You probably haven’t, given the mishmash of highways and busy roads that dot the area. But if you DID, you’d find the interesting Creekway Park, the result of a creek restoration done by the park board last decade.
It provides an interesting walk through bushes and marshy plants, although the creek itself was mighty dry when we explored this area in the summer of 2020. Regardless, the unique pedestrian and cycling path is helpful, and is certainly an upgrade over the gravel parking lot that used to sit there.
191: Cathedral Square
“Full of trash and horrid odor from water fountain area.”
#18 in Downtown
566 Richards Street
The best that can be said about Cathedral Square, as it exists in 2023, is that it has good bones.
Home to the first underground substation in North America, this park in the heart of Vancouver’s downtown, across the street from the Holy Rosary Cathedral, displays the Expo-style architecture from its 1986 opening, with a light blue colour scheme for the stage and the stark brutalist pillars that were a hallmark of the city’s building style for decades.
There’s some grassy areas, and a small pool area. Squint deeply enough, and you can imagine it as a performing arts space and a vibrant area where office workers get lunch, food trucks come and go, and people of all walks of life enjoy at all hours.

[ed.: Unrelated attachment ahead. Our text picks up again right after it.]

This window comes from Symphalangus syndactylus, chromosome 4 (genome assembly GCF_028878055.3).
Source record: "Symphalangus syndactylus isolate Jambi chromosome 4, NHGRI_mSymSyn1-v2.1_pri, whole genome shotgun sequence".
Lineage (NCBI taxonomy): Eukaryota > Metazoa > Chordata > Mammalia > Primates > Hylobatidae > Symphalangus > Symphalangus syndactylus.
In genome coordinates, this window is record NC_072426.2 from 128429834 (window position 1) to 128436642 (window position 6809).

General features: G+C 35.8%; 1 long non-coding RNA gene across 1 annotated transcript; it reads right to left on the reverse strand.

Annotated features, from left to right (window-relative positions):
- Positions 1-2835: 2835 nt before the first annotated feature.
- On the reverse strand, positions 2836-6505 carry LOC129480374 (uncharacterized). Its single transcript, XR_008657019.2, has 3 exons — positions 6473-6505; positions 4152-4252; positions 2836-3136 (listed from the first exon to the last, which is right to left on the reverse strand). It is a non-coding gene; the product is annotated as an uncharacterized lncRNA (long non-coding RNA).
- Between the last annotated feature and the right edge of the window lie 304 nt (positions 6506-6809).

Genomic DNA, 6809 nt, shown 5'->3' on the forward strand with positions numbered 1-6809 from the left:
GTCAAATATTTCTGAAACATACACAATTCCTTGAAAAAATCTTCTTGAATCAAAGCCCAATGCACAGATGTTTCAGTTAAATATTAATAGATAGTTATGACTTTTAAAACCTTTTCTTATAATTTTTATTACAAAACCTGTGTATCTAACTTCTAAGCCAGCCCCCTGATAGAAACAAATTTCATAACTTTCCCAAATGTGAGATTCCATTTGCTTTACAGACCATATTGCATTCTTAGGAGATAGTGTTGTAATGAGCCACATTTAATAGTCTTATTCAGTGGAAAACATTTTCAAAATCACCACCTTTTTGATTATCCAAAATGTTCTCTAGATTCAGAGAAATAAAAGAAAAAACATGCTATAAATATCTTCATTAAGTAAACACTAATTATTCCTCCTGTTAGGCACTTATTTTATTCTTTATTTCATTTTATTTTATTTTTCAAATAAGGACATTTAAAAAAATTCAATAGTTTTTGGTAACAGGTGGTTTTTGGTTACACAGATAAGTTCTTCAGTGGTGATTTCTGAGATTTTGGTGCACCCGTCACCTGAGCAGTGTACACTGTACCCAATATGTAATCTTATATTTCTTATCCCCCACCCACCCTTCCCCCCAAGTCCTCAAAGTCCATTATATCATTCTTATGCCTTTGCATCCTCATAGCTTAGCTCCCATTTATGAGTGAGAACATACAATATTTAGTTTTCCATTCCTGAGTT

But right now, the grounds are often littered with garbage. The canopy over the stage that once allowed for all-seasons performances or refuge from the rain is long gone. After two years where the park board didn’t fill the water in a pool where the pool is the dominant feature, it returned, making the park a fair bit more hospitable, but it’s still a place with so much missed opportunity.
Some Downtown parks (or areas of parks) get used regularly by homeless people, as a place where they have public space, and while you can have an argument about the social implications (as people in this city often do!), it at least provides for a well-used plot of land. But Cathedral Square isn’t really in that area, and so it just sits mostly vacant.
A 2018 study commissioned by the City of Vancouver said it “is in deteriorating condition” but was “one of the few public plazas with a more intimate scale” and had “the potential” to improve.